My little finches: Reading Revelation liturgically

A bleak day, a cosmic conversation, a liturgical identity – and consolation. (Listen.)

I was feeling despondent so I went for a walk when I came across a flock of red-browed finches. They were darting back and forth across the path, cheeping merrily at each other. And they said to me, ‘Learn from us! Look how happy we are in our little flock, flitting between sun and shade.’ And I said, ‘But where is my little flock? I don’t know anymore. And I seem to be stuck in the shadows.’ Continue reading “My little finches: Reading Revelation liturgically”

Enemy-love, community, and the healing of the world

Alone, few of us can love an enemy, perpetrator or abuser; in community, we can do it. (Listen.)

“Love your enemies, do good to those who hate you, bless those who curse you, pray for those who abuse you. If anyone strikes you on the cheek, offer the other also … Forgive, and you will be forgiven.” These words of Jesus are all very well if you are a six-foot male and built like a truck, or a burly fisherman, perhaps, with eleven brothers behind you. But too often these words are spoken to victims of violence in ways which cause terrible harm. Continue reading “Enemy-love, community, and the healing of the world”

Luke | The level playing field

Jesus invites us to join him on a level playing field, where all may be healed. (Listen.)

So Jesus and his disciples were praying on the mountaintop. Then they came down to the level place smack bang into a crowd, and Jesus was mobbed. People from all over were there, and everyone wanted a piece of him: because they knew that hearing him and being touched by him would heal them of their diseases and unclean spirits. Dis-eases: the things which unsettled them, made them ill-at-ease and anxious. Unclean spirits: the internalized powers which drive people apart. But Jesus’ words and gentle touch healed them all. And when they were healed, Jesus turned to his disciples, and he taught them, and he said: “Blessed are you who are on JobSeeker or NDIS: for yours is the culture of God.” Continue reading “Luke | The level playing field”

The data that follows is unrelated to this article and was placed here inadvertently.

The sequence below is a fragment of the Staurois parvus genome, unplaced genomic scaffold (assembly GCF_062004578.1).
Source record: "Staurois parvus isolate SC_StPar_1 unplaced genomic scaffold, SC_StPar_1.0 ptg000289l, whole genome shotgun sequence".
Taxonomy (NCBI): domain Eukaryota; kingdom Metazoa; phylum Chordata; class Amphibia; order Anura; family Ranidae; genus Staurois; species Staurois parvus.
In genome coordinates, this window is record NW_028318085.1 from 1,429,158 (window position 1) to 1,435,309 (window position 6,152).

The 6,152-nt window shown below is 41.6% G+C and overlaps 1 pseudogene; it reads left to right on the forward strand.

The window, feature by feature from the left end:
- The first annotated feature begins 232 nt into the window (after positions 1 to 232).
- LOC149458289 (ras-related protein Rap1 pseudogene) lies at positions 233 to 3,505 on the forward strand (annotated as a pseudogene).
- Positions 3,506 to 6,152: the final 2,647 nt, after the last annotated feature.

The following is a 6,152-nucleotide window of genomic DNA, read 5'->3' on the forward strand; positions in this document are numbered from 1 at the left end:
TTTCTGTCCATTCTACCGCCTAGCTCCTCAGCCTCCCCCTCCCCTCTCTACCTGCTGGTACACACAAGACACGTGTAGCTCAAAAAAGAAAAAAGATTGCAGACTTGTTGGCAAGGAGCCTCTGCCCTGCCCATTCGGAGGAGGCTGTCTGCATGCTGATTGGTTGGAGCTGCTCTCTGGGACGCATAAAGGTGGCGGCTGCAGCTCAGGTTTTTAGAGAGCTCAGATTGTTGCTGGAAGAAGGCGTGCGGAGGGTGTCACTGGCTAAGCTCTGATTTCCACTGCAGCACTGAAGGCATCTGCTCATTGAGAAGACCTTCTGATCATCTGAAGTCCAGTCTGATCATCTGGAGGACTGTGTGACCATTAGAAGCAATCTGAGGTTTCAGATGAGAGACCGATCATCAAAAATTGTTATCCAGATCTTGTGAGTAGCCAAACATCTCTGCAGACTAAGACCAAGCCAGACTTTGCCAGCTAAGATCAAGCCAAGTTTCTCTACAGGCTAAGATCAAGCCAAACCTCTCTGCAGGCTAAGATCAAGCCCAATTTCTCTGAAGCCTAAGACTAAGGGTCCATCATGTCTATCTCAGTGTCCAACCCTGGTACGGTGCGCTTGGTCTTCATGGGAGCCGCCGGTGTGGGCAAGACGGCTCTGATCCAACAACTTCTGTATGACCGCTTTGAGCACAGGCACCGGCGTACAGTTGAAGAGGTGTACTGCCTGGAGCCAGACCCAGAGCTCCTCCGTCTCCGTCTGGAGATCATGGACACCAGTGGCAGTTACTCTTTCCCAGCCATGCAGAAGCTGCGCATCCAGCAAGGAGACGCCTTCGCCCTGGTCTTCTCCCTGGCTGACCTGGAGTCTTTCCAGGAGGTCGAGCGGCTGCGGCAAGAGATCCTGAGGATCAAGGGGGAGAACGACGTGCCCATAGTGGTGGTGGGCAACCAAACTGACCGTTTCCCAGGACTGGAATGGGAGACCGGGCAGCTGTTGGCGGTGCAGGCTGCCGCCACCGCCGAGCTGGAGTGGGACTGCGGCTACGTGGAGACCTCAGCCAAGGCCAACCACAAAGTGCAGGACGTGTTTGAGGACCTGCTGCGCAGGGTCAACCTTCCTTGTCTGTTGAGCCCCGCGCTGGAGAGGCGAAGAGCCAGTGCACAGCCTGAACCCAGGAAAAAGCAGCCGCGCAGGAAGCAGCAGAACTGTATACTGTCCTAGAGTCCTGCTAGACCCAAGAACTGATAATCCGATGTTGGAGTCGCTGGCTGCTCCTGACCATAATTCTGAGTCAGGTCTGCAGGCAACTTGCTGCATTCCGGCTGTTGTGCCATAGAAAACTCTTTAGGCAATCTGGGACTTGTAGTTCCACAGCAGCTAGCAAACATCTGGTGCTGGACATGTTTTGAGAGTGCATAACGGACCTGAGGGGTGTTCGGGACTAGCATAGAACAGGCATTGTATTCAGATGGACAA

Luke | A story of family

In Luke’s account, Jesus is born into an ever-expanding family into which we are all invited. (Listen.)

A baby is born in a little village, it doesn’t matter where. The women attending send out word, and soon a line is forming at the door. One by one, every member of the village, and every visitor to the village, and every traveller passing through, comes inside and greets the newborn. They introduce themselves to the baby, and they welcome the baby into the world. Continue reading “Luke | A story of family”

The real #FirstWorldProblems

Most of us assume that wealth is a blessing and a privilege, but Jesus says otherwise. A reflection on one of his most ignored teachings (which, if taken seriously, would pretty much resolve the climate crisis and heal the world). (Listen.)

So I ordered a latte, and I don’t know whether the barista was having a bad day or whether the coffee shop is going downhill, but I was given a flat white — and the milk was too hot. And if I’m going to spend four bucks on a coffee, the least they can do is get it right. But, you know, #FirstWorldProblem. Continue reading “The real #FirstWorldProblems”